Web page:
Jane: [00:20:40] And I think, the reporting frameworks that are coming in now, ISSB and CSRD, I think that will help investors to see that type of information, because that information is going to be more structured. It's going to be more transparent. But I agree, I think it's really important for investors to be understanding the how this happens rather than just what is happening. And I think all too often the conversation starts at, oh, so you've set targets, are those targets the right targets or what the progress has been, rather than saying, well, how do you make some decisions? How do you make decisions about what sustainability issues you want to focus on? Or what are the key issues for your industry, etc.? So, I couldn't agree more. Let's use that as an opportunity to move on to the relationship between sustainability issues and financial performance, because this is one that comes up time and time again in terms of, but I think that we've sort of covered it in a way. But I'm curious to hear your views about if you're asked, can sustainability or does sustainability affect the financial performance of firms? Imagine you're at the dinner party. It's the age old question, right?

    Alison: [00:21:48] Absolutely. Well, you like me, probably see that there is an enormous amount of debate about this topic. Does ESG drive Alpha? Does ESG drive higher returns? This has become I mean; I live in the US. It's a very, very binary polarised conversation. Two colleagues of mine, actually, at Stern have recently written op eds in the FT one saying ESG is dead and needs to go away. The other one saying sustainability is real and smart and investors know it. So, there's this conversation going on in academia, does ESG drive value, or doesn't it? I'm here to just say that the answer is it depends. It depends on the issue. It depends on what the company is doing. It is, I think, a little bit silly to think we can draw some sort of correlation between stock performance at that level and try and say ESG is driving it or isn't. And so, I think what we really need to do is get far more granular and stop treating ESG issues as this big kind of bucket of generic stuff, which is what companies tend to do, and get much clearer on which ESG issues present the company with risks. So, we need better risk management to stop these low likelihood, high impact events.

    Alison: [00:23:04] Which issues are drive innovation and value creation, and then which issues present negative externalities that may not yet have a clear impact on financial returns, but could do in future if we can't tell the difference between those issues and what you know, what the particular ESG issue what the challenge actually is, is it an opportunity? Is it a risk? Is it an impact, then we're sure as hell not going to embed this into processes and decision making. So again, I think this is a plea for a less simplistic, if you tick the box on these things, we can draw some correlation at the market level. And again, to kind of treat this as a true strategic priority. And I totally agree with you about the rigour of reporting frameworks, but I slightly worry that we are in the process of moving this from a marketing exercise to being a compliance exercise. And so let me end this comment with, a final plea or a repeated plea to treat these issues as strategic. They're not tick the box reporting issues. They're not marketing issues. They're not communications issues. They are strategic imperatives.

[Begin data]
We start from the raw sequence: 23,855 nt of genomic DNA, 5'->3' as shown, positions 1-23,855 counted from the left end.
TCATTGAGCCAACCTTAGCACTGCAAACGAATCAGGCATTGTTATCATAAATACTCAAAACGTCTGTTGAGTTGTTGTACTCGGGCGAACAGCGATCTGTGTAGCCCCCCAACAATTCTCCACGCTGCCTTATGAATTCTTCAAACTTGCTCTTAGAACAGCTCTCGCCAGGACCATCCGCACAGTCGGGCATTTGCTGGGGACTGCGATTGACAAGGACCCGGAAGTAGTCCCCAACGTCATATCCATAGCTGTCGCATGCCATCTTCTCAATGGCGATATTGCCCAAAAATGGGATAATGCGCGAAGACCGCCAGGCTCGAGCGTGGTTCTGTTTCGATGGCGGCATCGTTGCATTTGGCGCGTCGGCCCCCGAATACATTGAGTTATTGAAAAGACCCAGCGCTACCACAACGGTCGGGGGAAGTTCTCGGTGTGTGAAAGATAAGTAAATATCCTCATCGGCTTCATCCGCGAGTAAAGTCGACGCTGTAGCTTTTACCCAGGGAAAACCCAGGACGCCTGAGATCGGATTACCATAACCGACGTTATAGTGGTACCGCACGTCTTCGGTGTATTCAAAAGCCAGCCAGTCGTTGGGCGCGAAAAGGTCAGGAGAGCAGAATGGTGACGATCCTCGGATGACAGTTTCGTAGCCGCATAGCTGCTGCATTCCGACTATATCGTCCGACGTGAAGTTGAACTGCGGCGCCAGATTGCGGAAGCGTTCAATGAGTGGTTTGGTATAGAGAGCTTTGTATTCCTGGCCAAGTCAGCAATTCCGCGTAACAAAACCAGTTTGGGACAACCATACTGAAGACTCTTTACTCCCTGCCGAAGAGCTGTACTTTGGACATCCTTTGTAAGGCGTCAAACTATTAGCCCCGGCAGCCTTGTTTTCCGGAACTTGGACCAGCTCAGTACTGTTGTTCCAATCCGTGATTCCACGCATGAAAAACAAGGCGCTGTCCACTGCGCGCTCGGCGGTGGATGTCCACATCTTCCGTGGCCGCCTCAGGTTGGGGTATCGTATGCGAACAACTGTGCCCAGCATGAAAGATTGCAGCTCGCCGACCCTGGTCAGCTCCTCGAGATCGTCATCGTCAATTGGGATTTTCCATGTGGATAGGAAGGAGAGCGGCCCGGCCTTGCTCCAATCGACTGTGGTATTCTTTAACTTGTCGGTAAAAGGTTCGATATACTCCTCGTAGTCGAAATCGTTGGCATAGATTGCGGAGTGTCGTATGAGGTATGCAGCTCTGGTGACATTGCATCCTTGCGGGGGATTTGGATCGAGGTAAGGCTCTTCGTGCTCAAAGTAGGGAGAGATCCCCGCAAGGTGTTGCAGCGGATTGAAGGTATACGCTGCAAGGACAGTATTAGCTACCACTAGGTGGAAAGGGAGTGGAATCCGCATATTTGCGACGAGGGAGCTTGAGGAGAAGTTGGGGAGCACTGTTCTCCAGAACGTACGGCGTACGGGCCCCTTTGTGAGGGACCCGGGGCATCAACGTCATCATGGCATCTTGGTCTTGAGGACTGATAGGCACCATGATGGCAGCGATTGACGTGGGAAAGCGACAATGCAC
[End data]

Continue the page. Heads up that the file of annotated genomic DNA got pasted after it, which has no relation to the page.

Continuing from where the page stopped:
Jane: [00:24:17] Really, really interesting and all very valid points indeed. So, let's finish with some common mistakes, and I'm sure that you see many. And I don't want you to name names, but what are the things that companies should avoid doing that you've actually seen happen to get this right?

    Alison: [00:24:32] So the most obvious one is overpromising, ticking the box on 40 things at the expense of focusing on a few things. I see a lot of very vague, nebulous ESG issues that are hard for the average person to understand. I see a lot of yodelling about things that are important at the expense of the really, truly existential business issues. So, a lot of flagging of things that are very convenient to address. You see this, I mean, one very obvious example would be sustainability leaders in tech tend to focus exclusively on the environment and talk exclusively about the environment and climate change. That is fascinating because the truly existential issues facing tech are actually about the social impact of their products misinformation, mental health, advertising, addiction to the product. And so that is such a tell, right, that the tech industry does not want us to think about those topics and wants us to understand sustainability as just restricted to the environment. And then, you see other signs of lack of seriousness related that we've already discussed. So, lack of power and resources for the team. And really a lot of signs that this is being really this is treated as stealth PR so lots and lots of common mistakes, but I want to really double click on this idea that it is genuinely hard to say, here is where we're not going to focus. Here's what we're not going to cover because of the way that this rhetoric has played out, which is sort of if any of your stakeholders care about this thing, you need to be doing something about it.

    Jane: [00:26:14] Yeah. I couldn't agree more. It's tough. But I like the idea of less yodelling, more strategic imperative. So, if you need to have a memory of something, that's it's less yodelling. I've never yodelled actually in my life before, and I don't intend to start yodelling now. Alison, it's been lovely speaking to you. You are a force of nature. You've got a lot of energy and it's lovely talking to you. Thank you so much, indeed, for coming on the show. Thank you.

    Alison: [00:26:38] Such a pleasure to talk to you, Jane. Thanks so much.

    Jane: [00:26:42] So that's it for this episode. I hope you enjoyed it. It was quite a journey. If you've got questions, comments, or someone you'd like us to talk to, then do get in touch by email at That's all from me but watch out for another episode very soon.